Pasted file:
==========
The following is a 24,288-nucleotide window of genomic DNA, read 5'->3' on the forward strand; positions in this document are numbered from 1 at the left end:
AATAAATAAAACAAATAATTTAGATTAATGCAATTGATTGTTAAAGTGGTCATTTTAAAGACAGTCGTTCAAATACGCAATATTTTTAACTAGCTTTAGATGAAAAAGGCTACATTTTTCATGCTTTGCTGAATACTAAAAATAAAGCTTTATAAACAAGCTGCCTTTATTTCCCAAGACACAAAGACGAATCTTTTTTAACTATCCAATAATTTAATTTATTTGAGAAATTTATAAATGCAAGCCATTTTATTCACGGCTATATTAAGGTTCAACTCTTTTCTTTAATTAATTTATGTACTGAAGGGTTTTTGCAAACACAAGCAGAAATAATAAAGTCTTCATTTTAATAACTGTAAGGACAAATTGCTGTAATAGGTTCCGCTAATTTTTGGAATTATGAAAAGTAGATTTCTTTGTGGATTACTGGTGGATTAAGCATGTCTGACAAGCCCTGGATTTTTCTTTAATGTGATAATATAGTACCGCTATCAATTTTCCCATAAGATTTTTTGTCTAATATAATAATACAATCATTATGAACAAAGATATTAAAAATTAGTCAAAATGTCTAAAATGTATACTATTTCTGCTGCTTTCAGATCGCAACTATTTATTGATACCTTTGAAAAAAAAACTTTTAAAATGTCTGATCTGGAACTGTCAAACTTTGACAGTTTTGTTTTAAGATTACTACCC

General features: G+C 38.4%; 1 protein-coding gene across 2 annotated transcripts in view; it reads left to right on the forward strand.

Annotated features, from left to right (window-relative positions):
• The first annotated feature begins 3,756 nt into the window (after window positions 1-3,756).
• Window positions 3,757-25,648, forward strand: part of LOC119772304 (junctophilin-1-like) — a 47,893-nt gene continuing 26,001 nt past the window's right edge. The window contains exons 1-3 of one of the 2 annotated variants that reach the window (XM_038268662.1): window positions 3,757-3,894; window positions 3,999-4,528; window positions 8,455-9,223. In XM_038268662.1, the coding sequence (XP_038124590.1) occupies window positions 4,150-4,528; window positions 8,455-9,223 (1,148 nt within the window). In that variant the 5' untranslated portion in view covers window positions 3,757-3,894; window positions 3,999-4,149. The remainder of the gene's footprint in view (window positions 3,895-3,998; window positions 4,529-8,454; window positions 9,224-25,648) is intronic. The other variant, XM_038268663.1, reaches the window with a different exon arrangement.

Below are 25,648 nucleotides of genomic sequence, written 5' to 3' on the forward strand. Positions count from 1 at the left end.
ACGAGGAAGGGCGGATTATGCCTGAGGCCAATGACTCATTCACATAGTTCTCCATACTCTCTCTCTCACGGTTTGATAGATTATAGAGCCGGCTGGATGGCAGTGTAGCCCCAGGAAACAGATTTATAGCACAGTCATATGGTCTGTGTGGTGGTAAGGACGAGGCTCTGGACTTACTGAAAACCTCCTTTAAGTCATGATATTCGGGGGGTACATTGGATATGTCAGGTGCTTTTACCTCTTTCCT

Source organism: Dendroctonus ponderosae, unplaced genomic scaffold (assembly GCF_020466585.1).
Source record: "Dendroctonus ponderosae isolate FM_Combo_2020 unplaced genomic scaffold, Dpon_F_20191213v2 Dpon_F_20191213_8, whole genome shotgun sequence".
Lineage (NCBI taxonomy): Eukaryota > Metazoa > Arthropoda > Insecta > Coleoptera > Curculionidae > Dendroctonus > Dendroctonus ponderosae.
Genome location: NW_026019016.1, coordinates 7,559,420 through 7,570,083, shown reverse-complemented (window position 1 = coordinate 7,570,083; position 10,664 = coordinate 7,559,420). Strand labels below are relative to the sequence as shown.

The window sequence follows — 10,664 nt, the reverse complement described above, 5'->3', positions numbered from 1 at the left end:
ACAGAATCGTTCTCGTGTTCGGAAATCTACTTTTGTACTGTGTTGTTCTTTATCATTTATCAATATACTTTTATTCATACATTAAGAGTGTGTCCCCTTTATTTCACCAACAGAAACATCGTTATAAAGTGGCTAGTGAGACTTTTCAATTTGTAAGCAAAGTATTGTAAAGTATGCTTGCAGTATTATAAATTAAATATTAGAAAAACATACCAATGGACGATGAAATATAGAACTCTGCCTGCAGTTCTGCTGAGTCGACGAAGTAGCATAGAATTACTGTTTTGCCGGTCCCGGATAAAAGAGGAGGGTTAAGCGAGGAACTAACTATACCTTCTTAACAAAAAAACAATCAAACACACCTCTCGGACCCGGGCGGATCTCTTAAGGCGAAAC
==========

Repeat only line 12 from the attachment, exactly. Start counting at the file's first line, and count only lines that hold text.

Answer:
Genome location: NW_026019016.1, coordinates 7,559,420 through 7,570,083, shown reverse-complemented (window position 1 = coordinate 7,570,083; position 10,664 = coordinate 7,559,420). Strand labels below are relative to the sequence as shown.